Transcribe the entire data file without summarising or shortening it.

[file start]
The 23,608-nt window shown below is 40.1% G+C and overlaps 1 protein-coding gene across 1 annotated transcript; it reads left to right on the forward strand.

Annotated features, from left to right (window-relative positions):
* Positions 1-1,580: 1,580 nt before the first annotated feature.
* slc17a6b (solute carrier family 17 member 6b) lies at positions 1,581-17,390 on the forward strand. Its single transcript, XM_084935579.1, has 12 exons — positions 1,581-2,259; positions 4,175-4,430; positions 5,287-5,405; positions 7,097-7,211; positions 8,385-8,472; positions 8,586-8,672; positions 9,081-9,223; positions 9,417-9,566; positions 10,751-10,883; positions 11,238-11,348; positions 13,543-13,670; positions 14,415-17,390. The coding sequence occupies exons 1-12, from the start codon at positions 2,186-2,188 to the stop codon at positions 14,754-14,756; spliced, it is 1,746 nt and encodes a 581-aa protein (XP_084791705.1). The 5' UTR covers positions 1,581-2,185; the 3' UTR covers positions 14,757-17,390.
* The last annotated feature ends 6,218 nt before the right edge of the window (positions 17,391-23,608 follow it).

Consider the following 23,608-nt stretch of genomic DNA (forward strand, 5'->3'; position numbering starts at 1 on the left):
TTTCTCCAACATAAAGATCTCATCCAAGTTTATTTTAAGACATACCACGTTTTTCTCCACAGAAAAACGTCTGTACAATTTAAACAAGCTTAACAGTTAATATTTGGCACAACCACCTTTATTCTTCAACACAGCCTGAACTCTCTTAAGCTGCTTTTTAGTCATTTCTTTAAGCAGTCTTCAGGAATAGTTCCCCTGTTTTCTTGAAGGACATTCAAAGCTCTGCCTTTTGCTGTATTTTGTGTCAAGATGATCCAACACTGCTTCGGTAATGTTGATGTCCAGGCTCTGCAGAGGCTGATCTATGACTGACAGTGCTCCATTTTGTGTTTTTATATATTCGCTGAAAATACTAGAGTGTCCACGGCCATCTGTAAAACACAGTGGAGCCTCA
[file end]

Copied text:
The 23,608-nt window shown below is 40.1% G+C and overlaps 1 protein-coding gene across 1 annotated transcript; it reads left to right on the forward strand.

Annotated features, from left to right (window-relative positions):
* Positions 1-1,580: 1,580 nt before the first annotated feature.
* slc17a6b (solute carrier family 17 member 6b) lies at positions 1,581-17,390 on the forward strand. Its single transcript, XM_084935579.1, has 12 exons — positions 1,581-2,259; positions 4,175-4,430; positions 5,287-5,405; positions 7,097-7,211; positions 8,385-8,472; positions 8,586-8,672; positions 9,081-9,223; positions 9,417-9,566; positions 10,751-10,883; positions 11,238-11,348; positions 13,543-13,670; positions 14,415-17,390. The coding sequence occupies exons 1-12, from the start codon at positions 2,186-2,188 to the stop codon at positions 14,754-14,756; spliced, it is 1,746 nt and encodes a 581-aa protein (XP_084791705.1). The 5' UTR covers positions 1,581-2,185; the 3' UTR covers positions 14,757-17,390.
* The last annotated feature ends 6,218 nt before the right edge of the window (positions 17,391-23,608 follow it).

Consider the following 23,608-nt stretch of genomic DNA (forward strand, 5'->3'; position numbering starts at 1 on the left):
TTTCTCCAACATAAAGATCTCATCCAAGTTTATTTTAAGACATACCACGTTTTTCTCCACAGAAAAACGTCTGTACAATTTAAACAAGCTTAACAGTTAATATTTGGCACAACCACCTTTATTCTTCAACACAGCCTGAACTCTCTTAAGCTGCTTTTTAGTCATTTCTTTAAGCAGTCTTCAGGAATAGTTCCCCTGTTTTCTTGAAGGACATTCAAAGCTCTGCCTTTTGCTGTATTTTGTGTCAAGATGATCCAACACTGCTTCGGTAATGTTGATGTCCAGGCTCTGCAGAGGCTGATCTATGACTGACAGTGCTCCATTTTGTGTTTTTATATATTCGCTGAAAATACTAGAGTGTCCACGGCCATCTGTAAAACACAGTGGAGCCTCA